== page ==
Hantech Siso Tablo: Teaching old dog a new trick


Once in a while, we see gadgets that make us say… “What does it actually do?”

“Siso Tablo For Laptops” is definitely one gadget in this category. This gadget you are looking at in the picture is actually just one part of the whole package. What Siso Tablo does is that it transforms your non-tablet laptop into a tablet, or simply, it is an innovative pen input device performing a full tablet function with simple installation.

Siso Tablo is produced by Hantech, a company located in Canada. And it made its debut just in May this year. The device uses a magnetically mounted sensor (which functions like a Nintendo Wii) to detect the location of the Pen and enabling all handwriting and movements to be detected. Well, basically, like a tablet notebook. Its compatible with all Windows Vista’s tablet functions.

Highlights of Siso Tablo

  • Gives a normal laptop a full-fledge tablet function (do everything from drawing and handwriting recognition to controlling the cursor)
  • Direct input on screen or inches off the screen
  • Perfect brush effect by speed pressure technology
  • For Windows Vista and XP
  • Works with numerous applications

Packaging Contents

The packaging and the quality of the product is really outstanding. Simplistic design of and a touch of thoughtfulness. There are three main components: the stylus, the transceiver, small unit that attaches to the laptops screen and plugs into the USB port and the receiver magnet (the rectangular metal in the center of the picture).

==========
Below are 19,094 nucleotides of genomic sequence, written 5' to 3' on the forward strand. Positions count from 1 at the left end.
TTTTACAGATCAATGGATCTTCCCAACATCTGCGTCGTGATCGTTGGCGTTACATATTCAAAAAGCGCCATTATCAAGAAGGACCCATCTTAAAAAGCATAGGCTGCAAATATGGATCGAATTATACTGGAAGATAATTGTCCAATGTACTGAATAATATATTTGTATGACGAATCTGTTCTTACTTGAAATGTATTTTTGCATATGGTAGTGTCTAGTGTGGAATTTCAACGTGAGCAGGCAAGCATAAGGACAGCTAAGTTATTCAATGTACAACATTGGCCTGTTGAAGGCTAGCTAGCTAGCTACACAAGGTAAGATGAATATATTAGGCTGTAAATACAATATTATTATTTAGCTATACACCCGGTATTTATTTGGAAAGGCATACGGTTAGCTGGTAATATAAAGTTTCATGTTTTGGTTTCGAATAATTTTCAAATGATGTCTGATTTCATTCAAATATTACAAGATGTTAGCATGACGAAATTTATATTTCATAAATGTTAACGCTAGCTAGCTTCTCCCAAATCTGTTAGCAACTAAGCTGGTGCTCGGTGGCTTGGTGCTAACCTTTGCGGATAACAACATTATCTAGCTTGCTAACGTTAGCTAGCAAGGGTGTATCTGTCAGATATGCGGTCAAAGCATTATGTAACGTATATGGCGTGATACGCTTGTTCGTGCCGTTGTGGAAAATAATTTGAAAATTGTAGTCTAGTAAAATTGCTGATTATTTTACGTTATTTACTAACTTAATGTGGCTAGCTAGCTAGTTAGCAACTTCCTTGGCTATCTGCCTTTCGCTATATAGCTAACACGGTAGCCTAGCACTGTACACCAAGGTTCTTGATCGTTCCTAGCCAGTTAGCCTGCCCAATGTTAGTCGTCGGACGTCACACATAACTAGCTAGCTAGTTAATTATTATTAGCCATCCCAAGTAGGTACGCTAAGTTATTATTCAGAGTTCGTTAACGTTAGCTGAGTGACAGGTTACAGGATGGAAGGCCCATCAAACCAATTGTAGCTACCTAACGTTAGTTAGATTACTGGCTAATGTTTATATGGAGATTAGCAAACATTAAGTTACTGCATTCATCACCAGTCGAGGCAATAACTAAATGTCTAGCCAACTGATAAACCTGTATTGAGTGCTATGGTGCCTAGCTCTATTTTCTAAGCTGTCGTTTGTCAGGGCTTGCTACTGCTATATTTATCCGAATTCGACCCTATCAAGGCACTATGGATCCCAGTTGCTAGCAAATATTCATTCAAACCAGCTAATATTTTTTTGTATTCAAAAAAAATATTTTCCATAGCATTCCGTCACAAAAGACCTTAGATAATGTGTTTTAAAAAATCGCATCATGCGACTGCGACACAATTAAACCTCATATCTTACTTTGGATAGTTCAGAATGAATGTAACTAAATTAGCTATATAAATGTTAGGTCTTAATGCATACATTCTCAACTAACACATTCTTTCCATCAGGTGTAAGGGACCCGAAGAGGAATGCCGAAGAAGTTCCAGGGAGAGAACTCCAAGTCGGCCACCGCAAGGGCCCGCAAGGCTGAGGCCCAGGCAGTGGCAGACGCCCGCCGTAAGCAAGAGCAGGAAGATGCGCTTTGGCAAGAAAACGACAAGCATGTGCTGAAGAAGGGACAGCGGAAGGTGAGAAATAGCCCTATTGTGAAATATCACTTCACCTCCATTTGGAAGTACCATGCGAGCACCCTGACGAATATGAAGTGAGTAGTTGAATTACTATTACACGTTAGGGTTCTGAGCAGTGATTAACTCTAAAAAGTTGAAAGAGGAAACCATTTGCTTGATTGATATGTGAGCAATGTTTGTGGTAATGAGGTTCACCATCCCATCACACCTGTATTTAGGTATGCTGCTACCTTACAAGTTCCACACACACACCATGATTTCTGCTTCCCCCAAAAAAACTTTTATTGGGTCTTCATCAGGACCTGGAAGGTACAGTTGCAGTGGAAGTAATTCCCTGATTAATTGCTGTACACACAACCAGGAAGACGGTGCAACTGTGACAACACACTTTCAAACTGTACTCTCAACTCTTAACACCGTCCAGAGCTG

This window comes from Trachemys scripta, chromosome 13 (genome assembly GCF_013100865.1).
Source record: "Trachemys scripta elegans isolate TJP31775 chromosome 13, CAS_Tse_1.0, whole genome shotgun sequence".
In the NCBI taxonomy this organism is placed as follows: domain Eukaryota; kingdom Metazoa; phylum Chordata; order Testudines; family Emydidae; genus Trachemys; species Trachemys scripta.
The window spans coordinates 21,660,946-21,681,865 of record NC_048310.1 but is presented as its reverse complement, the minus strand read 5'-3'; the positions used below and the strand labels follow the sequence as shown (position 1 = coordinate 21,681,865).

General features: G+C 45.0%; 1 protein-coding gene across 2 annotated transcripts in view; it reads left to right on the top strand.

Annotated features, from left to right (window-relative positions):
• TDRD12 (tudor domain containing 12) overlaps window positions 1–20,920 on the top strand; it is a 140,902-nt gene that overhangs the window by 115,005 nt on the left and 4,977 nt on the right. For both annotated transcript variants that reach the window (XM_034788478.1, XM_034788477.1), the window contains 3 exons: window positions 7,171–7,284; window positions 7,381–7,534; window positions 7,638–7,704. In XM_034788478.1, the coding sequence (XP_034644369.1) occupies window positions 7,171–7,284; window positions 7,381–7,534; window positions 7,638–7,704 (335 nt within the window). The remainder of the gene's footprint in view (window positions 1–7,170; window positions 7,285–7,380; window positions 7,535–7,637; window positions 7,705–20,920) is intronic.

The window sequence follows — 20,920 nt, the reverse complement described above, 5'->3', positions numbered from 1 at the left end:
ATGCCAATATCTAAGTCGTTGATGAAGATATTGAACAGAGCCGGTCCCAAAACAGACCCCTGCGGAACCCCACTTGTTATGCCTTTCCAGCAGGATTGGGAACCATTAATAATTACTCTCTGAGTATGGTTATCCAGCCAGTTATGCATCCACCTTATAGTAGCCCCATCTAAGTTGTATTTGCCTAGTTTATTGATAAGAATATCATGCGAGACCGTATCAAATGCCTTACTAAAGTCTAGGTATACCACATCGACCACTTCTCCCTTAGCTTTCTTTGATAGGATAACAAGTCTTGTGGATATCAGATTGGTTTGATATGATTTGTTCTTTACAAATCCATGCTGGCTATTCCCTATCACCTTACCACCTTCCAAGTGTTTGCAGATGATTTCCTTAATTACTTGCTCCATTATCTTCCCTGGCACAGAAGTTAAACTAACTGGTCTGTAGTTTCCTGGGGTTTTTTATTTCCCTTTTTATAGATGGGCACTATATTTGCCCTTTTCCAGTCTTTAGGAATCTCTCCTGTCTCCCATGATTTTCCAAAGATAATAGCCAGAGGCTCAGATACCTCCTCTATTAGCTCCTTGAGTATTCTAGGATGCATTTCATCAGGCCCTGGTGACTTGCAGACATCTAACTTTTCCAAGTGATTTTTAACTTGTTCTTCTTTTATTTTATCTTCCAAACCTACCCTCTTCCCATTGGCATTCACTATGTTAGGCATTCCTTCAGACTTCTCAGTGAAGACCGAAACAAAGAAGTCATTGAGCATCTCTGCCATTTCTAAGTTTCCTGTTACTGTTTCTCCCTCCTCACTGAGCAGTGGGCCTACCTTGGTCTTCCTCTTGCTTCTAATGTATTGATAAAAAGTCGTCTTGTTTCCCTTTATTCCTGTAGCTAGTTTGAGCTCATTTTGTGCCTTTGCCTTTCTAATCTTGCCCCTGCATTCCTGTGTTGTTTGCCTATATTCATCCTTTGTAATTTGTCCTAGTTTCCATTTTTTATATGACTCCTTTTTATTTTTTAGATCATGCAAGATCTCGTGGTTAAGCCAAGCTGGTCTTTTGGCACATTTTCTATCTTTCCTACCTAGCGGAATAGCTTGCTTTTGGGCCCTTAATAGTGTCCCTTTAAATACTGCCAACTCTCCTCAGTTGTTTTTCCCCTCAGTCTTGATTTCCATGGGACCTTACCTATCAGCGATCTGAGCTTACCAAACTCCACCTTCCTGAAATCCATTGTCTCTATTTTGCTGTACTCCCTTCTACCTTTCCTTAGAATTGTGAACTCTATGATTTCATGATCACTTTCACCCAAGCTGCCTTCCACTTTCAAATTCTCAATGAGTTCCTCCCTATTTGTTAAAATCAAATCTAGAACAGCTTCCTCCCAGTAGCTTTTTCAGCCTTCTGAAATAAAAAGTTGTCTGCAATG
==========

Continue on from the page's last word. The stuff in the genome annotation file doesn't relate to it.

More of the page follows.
The stylus is comfortable to hold on to and its very light (probably the weight of a pencil). It has a soft tip (no ink in it) that can be replace by a ball-point tip (yes, it can actually allow you to write and capture it on screen). And three L738 button batteries are required to power up the stylus. There are ten batteries given in the package.

Hantech has actually put in a small casing to pack in the supplies. Very thoughtful. But at the same time, is a good question how long will each soft-tip and ball point tip last, although you can get the supplies from Hantech. In case you are wondering why there is a need for ball point tips, yes. Siso Tablo can allow you to write on paper! Read on!


Setting up the Siso Tablo on my MSI VR320 is a breeze, following the instructions on the manual provided. However, it feels kind of uneasy when I had to stick the magnet onto the back of the LCD screen. The transceiver will then be hook on to the magnet.

And there are two softwares to be installed. One for the usage on the Operating System itself and the other for other applications such as Microsoft Office.